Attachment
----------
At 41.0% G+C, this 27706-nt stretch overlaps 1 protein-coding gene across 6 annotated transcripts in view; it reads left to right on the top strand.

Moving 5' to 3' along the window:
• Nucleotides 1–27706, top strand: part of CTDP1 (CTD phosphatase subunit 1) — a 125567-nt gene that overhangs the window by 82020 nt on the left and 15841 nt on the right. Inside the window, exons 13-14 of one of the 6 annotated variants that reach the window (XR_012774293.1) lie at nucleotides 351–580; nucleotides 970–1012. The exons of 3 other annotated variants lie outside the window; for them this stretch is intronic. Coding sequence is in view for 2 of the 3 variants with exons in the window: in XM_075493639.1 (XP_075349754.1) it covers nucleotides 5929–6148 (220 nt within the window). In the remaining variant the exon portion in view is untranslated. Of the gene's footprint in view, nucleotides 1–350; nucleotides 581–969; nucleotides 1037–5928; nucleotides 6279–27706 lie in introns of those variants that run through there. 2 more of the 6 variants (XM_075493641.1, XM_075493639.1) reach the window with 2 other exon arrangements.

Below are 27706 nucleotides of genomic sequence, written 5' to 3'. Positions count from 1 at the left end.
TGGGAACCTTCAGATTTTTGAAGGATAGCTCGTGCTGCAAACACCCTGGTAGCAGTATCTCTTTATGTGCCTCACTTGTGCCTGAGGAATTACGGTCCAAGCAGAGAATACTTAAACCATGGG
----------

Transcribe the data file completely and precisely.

At 41.0% G+C, this 27706-nt stretch overlaps 1 protein-coding gene across 6 annotated transcripts in view; it reads left to right on the top strand.

Moving 5' to 3' along the window:
• Nucleotides 1–27706, top strand: part of CTDP1 (CTD phosphatase subunit 1) — a 125567-nt gene that overhangs the window by 82020 nt on the left and 15841 nt on the right. Inside the window, exons 13-14 of one of the 6 annotated variants that reach the window (XR_012774293.1) lie at nucleotides 351–580; nucleotides 970–1012. The exons of 3 other annotated variants lie outside the window; for them this stretch is intronic. Coding sequence is in view for 2 of the 3 variants with exons in the window: in XM_075493639.1 (XP_075349754.1) it covers nucleotides 5929–6148 (220 nt within the window). In the remaining variant the exon portion in view is untranslated. Of the gene's footprint in view, nucleotides 1–350; nucleotides 581–969; nucleotides 1037–5928; nucleotides 6279–27706 lie in introns of those variants that run through there. 2 more of the 6 variants (XM_075493641.1, XM_075493639.1) reach the window with 2 other exon arrangements.

Below are 27706 nucleotides of genomic sequence, written 5' to 3'. Positions count from 1 at the left end.
TGGGAACCTTCAGATTTTTGAAGGATAGCTCGTGCTGCAAACACCCTGGTAGCAGTATCTCTTTATGTGCCTCACTTGTGCCTGAGGAATTACGGTCCAAGCAGAGAATACTTAAACCATGGG